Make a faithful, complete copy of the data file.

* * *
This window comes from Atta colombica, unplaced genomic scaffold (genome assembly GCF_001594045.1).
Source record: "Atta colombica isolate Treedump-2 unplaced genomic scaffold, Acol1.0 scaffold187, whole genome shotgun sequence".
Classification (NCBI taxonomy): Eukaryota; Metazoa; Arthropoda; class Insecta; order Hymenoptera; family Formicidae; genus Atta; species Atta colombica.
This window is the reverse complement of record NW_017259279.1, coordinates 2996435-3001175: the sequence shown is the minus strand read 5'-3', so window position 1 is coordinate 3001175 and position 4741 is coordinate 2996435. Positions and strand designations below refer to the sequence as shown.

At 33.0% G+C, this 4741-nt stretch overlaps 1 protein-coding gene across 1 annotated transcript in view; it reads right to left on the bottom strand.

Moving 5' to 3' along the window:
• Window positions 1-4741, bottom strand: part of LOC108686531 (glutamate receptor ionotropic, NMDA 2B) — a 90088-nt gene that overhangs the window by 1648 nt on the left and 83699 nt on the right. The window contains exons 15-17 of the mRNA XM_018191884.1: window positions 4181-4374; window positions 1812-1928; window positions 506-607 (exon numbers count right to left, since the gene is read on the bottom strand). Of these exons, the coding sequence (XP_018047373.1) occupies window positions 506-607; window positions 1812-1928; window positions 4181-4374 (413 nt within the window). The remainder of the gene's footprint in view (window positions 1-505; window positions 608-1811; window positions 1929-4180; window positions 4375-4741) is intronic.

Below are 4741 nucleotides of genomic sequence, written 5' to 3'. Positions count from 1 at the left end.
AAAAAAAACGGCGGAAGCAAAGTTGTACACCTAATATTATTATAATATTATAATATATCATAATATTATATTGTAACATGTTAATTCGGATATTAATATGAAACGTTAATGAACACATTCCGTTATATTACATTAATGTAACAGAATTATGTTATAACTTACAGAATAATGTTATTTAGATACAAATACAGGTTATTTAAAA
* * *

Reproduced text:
This window comes from Atta colombica, unplaced genomic scaffold (genome assembly GCF_001594045.1).
Source record: "Atta colombica isolate Treedump-2 unplaced genomic scaffold, Acol1.0 scaffold187, whole genome shotgun sequence".
Classification (NCBI taxonomy): Eukaryota; Metazoa; Arthropoda; class Insecta; order Hymenoptera; family Formicidae; genus Atta; species Atta colombica.
This window is the reverse complement of record NW_017259279.1, coordinates 2996435-3001175: the sequence shown is the minus strand read 5'-3', so window position 1 is coordinate 3001175 and position 4741 is coordinate 2996435. Positions and strand designations below refer to the sequence as shown.

At 33.0% G+C, this 4741-nt stretch overlaps 1 protein-coding gene across 1 annotated transcript in view; it reads right to left on the bottom strand.

Moving 5' to 3' along the window:
• Window positions 1-4741, bottom strand: part of LOC108686531 (glutamate receptor ionotropic, NMDA 2B) — a 90088-nt gene that overhangs the window by 1648 nt on the left and 83699 nt on the right. The window contains exons 15-17 of the mRNA XM_018191884.1: window positions 4181-4374; window positions 1812-1928; window positions 506-607 (exon numbers count right to left, since the gene is read on the bottom strand). Of these exons, the coding sequence (XP_018047373.1) occupies window positions 506-607; window positions 1812-1928; window positions 4181-4374 (413 nt within the window). The remainder of the gene's footprint in view (window positions 1-505; window positions 608-1811; window positions 1929-4180; window positions 4375-4741) is intronic.

Below are 4741 nucleotides of genomic sequence, written 5' to 3'. Positions count from 1 at the left end.
AAAAAAAACGGCGGAAGCAAAGTTGTACACCTAATATTATTATAATATTATAATATATCATAATATTATATTGTAACATGTTAATTCGGATATTAATATGAAACGTTAATGAACACATTCCGTTATATTACATTAATGTAACAGAATTATGTTATAACTTACAGAATAATGTTATTTAGATACAAATACAGGTTATTTAAAA